- Google Cloud unveiled generative AI capabilities aimed at solving workforce shortages, burnout and administrative burden in the healthcare and life sciences industries on Monday.
- The company plans to add medically tuned, generative AI-powered search capabilities that connect to clinical notes, data from the industry standard Fast Healthcare Interoperability Resources protocol and other clinical sources within Vertex AI, a platform that lets clients train and deploy AI models.
- The search capabilities work alongside Google’s healthcare-focused large language model, Med-PaLM 2, connecting to outside sources and the patient’s medical record. Customers can sign up for early access starting Monday.
In an effort to win over healthcare industry clients and capture growth, cloud providers are releasing specialized tools to help mitigate their pain points. While risk-averse and heavily regulated, the industry also increasingly depends on tech solutions.
Aashima Gupta, global director of healthcare for Google Cloud, declined to share how many systems are using Vertex AI Search at the HLTH conference in Las Vegas, where Google made the announcement.
But Google is rolling out the capabilities with Minnesota academic medical system Mayo Clinic, Pittsburgh system Highmark Health and New Jersey-based Hackensack Meridian Health, according to a release from the company.
Mayo Clinic plans to use Google Cloud’s generative AI search capabilities in Vertex AI to use data to support a wide range of applications, said Vish Anantraman, chief technology officer for Mayo Clinic, in the announcement.
Other Google Cloud clients can also sign up for early access to Vertex AI, Gupta said.
Microsoft has also released generative AI tools with the goal of helping healthcare companies assist patients, improve scheduling procedures and power an administrative chatbot, according to the company. The cloud giant entered a long-term partnership with Mercy in September to deploy Azure OpenAI Service tools, exploring more than four dozen use cases.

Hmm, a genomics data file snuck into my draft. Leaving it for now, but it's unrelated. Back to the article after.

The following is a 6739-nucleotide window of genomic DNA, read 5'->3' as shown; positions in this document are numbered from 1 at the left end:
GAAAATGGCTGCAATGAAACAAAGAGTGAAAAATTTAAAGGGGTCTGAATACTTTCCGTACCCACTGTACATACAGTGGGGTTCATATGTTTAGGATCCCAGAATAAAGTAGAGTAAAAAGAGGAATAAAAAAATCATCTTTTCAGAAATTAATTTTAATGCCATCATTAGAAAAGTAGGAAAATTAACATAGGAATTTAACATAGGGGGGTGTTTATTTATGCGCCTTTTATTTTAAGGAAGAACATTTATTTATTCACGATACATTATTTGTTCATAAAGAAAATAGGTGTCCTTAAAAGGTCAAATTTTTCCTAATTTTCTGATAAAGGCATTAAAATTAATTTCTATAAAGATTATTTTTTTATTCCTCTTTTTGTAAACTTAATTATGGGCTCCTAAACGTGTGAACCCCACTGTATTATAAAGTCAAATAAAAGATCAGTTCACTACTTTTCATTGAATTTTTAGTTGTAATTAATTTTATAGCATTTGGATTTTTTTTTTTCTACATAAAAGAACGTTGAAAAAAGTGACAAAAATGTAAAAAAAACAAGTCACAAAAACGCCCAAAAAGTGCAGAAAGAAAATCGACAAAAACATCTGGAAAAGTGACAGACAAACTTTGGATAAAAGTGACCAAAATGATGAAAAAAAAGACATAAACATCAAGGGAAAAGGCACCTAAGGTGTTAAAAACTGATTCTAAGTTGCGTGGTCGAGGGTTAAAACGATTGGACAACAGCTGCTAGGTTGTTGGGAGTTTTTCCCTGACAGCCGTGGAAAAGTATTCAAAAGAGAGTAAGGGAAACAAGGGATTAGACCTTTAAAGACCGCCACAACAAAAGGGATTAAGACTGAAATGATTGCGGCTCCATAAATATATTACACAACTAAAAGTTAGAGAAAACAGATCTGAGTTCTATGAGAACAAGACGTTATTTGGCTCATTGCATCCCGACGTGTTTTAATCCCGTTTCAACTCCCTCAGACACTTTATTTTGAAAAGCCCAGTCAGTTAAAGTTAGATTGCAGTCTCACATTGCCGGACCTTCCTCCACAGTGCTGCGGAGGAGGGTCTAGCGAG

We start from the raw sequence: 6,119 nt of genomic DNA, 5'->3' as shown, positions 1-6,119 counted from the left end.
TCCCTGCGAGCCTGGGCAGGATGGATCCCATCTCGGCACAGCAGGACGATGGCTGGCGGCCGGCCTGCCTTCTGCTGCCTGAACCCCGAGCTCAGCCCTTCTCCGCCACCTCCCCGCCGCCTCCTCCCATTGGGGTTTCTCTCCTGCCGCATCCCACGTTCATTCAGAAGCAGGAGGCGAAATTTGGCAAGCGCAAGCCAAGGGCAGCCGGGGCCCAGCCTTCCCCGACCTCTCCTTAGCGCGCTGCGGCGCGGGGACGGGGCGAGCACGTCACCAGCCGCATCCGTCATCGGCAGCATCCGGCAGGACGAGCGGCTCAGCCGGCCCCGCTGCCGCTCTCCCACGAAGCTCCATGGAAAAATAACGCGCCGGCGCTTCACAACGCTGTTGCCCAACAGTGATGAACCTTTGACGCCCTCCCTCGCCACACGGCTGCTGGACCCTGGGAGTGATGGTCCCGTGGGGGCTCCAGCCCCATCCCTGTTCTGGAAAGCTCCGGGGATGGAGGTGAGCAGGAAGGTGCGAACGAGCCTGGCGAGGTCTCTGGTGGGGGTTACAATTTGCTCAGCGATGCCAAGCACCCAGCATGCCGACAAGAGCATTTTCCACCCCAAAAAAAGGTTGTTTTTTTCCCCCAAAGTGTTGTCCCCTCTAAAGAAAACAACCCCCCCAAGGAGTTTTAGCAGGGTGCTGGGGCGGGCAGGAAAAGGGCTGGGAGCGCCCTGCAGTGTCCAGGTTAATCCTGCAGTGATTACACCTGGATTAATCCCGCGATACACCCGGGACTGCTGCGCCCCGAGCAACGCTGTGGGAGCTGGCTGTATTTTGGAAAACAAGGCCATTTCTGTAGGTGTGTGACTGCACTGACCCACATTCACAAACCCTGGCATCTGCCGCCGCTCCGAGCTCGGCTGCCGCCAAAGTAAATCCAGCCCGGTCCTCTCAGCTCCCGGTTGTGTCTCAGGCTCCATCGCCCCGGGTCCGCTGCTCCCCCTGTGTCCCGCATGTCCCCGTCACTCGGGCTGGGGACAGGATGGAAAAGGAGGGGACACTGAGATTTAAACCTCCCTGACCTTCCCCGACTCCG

Oracle has joined in, aiming to tailor its services to healthcare companies. The company’s “vector database will contain highly specialized training data, like electronic health records, while keeping that data anonymized and private,” Oracle CTO and Chairman Larry Ellison said during a September earnings call for Q1 2024. The tool can help doctors improve diagnostic capabilities and treatment prescriptions, Ellison said.
Even if generative AI presents opportunities for healthcare workers and systems to become more efficient, solutions must meet rigorous security requirements. Technology leaders in the space are tracking internal governance models as well as those of the vendors they choose to partner with.
Google Cloud’s question-and-answer conversational search applications follow the same security protocols as other tools that the company has released for the healthcare industry.
Customers retain control over their data with access and use of patient data protected through Google Cloud’s infrastructure and secure data storage, which supports HIPAA compliance.
During a fireside chat on Monday, James Manyika, Google’s senior vice president of research, technology and society, said the tech giant has learned from past missteps in healthcare, including accusations from British regulators in 2017 that AI division DeepMind was breaking data protection laws and a controversial data sharing and product development partnership with Ascension in 2019.
”We’ve learned a lot from all of these things,” Manyika said, but “as the technology develops,” the industry will face new questions about data privacy.
During a Google media briefing at HLTH, members of its health team said Google is working closely with the government, academia and other stakeholders to create standards around AI usage in healthcare.